“You have to start a year before,” Fickle said. “You have to find what professors interest you, you have to reach out to them, email them and be like, ‘Hey, are you interested in taking a student? Do you have space? Here’s what I do. Here’s my CV.’”

The process of finding your own project as a grad student, Post-Leon said, really depends on the lab. She said in her case, Anderegg immediately encouraged her to create her own.

“I know some other people in my cohort are working on lab projects to start with, and then will make the transition to their own independent research project next year,” Post-Leon said. “Bill really lets you build your own projects, so he came in and we met and he was like, ‘What do you want to do?’ And I was like, ‘I have this idea.’ And then we drew it up on the whiteboard.” 

In terms of the structure of graduate school, Post-Leon said her first year is focused mostly on a required set of classes and planning for independent research with regular meetings with her advisor. Grad students are also required to be a TA for at least one semester, which pays for their tuition before they are paid by their advisor’s funding.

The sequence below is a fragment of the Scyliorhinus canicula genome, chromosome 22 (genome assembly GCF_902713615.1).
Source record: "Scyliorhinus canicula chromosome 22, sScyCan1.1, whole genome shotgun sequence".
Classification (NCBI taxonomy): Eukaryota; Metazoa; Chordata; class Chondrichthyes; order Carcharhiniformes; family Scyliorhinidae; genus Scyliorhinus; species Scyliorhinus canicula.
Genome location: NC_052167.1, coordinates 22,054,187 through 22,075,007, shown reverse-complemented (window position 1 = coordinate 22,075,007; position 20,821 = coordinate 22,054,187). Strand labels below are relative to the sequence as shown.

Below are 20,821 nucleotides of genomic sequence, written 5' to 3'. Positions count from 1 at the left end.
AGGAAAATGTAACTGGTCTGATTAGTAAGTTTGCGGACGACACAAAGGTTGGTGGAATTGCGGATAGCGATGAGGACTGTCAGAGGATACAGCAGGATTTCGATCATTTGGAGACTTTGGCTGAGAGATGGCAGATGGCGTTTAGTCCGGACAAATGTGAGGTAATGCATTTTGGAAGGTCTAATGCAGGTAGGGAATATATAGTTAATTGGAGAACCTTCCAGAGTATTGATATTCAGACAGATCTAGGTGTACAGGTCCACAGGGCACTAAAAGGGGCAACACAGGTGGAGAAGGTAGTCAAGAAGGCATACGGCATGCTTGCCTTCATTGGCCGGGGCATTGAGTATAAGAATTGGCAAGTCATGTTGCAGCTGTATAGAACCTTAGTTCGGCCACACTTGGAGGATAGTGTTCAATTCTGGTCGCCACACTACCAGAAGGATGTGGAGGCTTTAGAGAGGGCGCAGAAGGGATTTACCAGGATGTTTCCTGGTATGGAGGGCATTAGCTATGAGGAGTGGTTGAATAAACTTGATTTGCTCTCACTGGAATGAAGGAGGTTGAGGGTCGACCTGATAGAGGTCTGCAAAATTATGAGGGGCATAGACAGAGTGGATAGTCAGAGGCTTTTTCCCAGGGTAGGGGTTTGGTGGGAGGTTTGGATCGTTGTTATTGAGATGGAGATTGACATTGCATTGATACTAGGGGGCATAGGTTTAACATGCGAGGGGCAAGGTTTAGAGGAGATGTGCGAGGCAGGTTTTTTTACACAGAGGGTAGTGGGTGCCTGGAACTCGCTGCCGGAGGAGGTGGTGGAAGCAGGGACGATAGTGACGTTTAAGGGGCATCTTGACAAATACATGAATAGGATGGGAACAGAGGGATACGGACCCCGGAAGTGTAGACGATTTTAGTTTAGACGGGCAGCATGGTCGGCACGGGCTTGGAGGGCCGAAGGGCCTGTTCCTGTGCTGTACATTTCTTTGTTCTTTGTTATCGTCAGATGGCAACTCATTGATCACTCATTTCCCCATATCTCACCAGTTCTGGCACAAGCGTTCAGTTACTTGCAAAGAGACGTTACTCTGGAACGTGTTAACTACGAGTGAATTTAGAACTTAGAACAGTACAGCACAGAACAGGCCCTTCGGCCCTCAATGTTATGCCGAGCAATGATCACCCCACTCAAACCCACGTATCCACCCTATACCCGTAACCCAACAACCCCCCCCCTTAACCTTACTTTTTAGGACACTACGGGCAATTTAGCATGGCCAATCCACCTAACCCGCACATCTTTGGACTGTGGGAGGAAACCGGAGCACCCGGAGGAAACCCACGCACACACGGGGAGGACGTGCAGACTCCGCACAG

At the end of their first year, grad students like Post-Leon will have to discuss their potential projects with a small committee that includes three professors from their department, one of which is the student’s advisor. 

Fickle said the grad school experience becomes more focused on research as it goes on, and also includes mentoring undergraduates who join the lab. The end of the second year also includes a qualifying exam, in which students write a proposal of their three projects — one for each of the three chapters required for a Ph.D. — and defend it to a committee of professors.

For someone like Fickle who is coming into the program with a master’s, Ph.D. programs guarantee funding, which means tuition and a stipend, for four years. For those who have not completed a master’s beforehand, funding is guaranteed for five years.

Cohorts, Mentors and ‘Co-Explorers’

Fickle said it can be hard at certain points in a graduate school program to maintain a work-life balance, but her schedule is dictated by the nature of her research.